Madge Wilson’s phone is constantly ringing.
Starting about four years ago, a growing number of those calls to Wilson, NCC board member and outreach coordinator, sought help for military veterans who were about to become homeless.
Since then, New Community has grown in its commitment to house vets like Nathaniel Lawrence.
A Vietnam-era veteran, Lawrence, now 58, resides at New Community Associates, a senior and disabled adult complex at 180 South Orange Ave. in Newark.
Wilson has played a key role in assisting about 15 veterans on the brink of homeless find housing at New Community.
“Everyone comes to me. I don’t know where to start first,” Wilson said with a smile.
It was 2011 when Lawrence was being discharged from the Veterans Administration Hospital in East Orange and had no place to go. He had been temporarily staying at his brother’s house for two months and couldn’t stay any longer.
A nurse at the VA hospital told him about Wilson. Wilson jumped on the case and in a matter of days, Lawrence was set up with an apartment at New Community, a space of his own that Wilson ensured was properly furnished.
“I had no furniture. All I had was the TV,” Lawrence said during a recent visit with Wilson.
“I wanted to make sure you were okay,” Wilson said.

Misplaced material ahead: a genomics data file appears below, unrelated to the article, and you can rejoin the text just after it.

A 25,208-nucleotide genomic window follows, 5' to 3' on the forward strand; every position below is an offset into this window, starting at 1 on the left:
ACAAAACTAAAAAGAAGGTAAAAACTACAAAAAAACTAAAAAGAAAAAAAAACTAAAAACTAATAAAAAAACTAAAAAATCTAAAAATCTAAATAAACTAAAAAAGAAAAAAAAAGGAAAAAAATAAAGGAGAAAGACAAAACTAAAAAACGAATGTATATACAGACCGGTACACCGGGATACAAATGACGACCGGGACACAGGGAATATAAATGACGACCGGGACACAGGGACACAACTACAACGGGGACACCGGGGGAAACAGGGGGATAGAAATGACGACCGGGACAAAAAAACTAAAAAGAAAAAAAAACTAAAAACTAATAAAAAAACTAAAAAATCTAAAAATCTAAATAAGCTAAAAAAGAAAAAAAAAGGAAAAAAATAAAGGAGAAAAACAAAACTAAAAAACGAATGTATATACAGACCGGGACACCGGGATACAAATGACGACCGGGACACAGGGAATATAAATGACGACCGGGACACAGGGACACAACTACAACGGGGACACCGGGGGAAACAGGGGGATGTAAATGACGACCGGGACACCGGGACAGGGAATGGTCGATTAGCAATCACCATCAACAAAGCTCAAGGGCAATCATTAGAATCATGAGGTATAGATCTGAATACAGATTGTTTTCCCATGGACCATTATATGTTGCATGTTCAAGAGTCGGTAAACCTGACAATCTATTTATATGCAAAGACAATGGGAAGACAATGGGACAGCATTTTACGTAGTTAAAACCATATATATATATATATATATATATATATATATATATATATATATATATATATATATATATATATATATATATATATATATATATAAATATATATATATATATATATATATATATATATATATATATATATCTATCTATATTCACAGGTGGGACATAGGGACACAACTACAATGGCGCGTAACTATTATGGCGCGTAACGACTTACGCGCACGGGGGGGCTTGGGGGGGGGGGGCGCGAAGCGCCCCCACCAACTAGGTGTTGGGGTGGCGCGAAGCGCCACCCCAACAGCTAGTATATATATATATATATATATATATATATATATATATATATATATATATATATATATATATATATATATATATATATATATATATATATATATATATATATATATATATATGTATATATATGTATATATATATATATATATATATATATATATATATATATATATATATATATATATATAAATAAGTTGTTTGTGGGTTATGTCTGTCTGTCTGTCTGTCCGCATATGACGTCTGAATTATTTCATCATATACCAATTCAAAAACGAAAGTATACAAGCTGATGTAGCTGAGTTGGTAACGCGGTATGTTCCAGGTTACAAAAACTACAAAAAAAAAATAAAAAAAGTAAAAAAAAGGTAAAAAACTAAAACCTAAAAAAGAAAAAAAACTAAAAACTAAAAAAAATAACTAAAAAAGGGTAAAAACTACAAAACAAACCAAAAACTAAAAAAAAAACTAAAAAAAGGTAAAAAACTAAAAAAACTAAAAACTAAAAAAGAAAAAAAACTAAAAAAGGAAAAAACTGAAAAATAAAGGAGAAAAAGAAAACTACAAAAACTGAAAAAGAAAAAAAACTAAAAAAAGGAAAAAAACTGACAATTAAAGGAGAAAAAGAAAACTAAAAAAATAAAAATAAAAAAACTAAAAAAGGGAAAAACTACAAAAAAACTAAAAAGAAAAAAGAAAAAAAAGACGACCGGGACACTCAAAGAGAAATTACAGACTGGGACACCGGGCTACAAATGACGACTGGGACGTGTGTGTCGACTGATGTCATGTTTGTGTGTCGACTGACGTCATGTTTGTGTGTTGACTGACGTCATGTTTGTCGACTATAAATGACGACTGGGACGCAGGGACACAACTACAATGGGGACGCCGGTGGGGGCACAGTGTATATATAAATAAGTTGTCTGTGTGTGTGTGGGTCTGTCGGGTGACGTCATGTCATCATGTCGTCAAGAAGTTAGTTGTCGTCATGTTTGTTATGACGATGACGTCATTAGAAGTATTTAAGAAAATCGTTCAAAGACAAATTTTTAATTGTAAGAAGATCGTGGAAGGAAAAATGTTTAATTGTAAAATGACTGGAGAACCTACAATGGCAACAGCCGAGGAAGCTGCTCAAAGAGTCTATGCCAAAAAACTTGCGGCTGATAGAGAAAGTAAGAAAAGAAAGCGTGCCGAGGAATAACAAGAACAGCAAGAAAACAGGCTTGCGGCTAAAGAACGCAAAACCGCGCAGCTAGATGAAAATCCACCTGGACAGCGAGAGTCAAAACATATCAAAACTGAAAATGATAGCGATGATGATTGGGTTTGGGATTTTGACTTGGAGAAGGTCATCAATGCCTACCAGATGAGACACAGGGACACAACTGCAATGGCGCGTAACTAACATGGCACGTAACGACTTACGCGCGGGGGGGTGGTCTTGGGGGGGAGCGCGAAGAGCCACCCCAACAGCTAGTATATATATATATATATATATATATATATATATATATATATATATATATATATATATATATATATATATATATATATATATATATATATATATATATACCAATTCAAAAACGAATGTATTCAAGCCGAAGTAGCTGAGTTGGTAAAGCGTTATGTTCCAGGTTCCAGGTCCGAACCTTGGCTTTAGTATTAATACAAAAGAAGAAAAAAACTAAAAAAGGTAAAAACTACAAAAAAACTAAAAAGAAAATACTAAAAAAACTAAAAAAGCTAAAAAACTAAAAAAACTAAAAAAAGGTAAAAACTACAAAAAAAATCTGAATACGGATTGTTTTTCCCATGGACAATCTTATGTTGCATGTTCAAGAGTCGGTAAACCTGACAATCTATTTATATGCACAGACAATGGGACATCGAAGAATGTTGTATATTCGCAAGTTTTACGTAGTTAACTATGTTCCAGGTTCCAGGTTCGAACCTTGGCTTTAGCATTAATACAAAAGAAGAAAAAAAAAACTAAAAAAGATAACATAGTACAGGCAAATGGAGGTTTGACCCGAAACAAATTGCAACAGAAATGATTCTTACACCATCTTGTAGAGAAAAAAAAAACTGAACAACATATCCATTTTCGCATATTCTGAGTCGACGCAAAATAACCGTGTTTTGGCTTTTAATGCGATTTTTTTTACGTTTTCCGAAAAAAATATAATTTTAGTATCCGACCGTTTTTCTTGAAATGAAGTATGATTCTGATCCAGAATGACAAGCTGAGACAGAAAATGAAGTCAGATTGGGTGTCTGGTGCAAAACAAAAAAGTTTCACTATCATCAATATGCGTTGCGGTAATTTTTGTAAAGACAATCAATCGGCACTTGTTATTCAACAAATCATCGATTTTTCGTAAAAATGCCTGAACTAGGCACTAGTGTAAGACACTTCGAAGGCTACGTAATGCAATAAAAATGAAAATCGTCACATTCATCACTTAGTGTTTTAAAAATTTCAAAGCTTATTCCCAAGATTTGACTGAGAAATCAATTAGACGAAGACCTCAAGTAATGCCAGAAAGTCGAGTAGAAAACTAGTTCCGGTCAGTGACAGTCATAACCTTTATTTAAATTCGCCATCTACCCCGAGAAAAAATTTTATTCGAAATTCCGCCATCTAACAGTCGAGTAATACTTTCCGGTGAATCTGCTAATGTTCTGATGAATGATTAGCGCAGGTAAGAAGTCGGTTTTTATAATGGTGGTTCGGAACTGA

Wilson works with NCC’s Property Management to ensure that vets quickly find a place to live. So far, most veterans have been placed at two senior buildings in Newark, which offers camaraderie among fellow vets, if they desire to seek it out.
New Community is also continuing to push forward on its project called “A Better Life,” a planned supportive housing complex comprised of 21 efficiency apartments and three respite care units for the chronically homeless, including veterans.
As a sign of New Community’s long-term commitment to helping homeless veterans, A Better Life will feature a partnership with University Behavioral Health Care, which is part of Rutgers University, to provide comprehensive behavioral and health care services on site.
For Lawrence, NCC’s dedication to helping vets came at the perfect time, through Wilson’s help, which included finding donated living room and bedroom sets to furnish his apartment at Associates.
“Really, it worked out wonderful. She got everything that I needed,” Lawrence said. “Someone was listening, someone cared,” he added.
New Jersey has a veteran population of more than 350,000, according to the VA’s data from fiscal year 2015.
FAST FACTS ON VETERANS
51 percent of homeless vets have disabilities
50 percent have serious mental illness
70 percent have substance abuse problems
Source: National Coalition For Homeless Veterans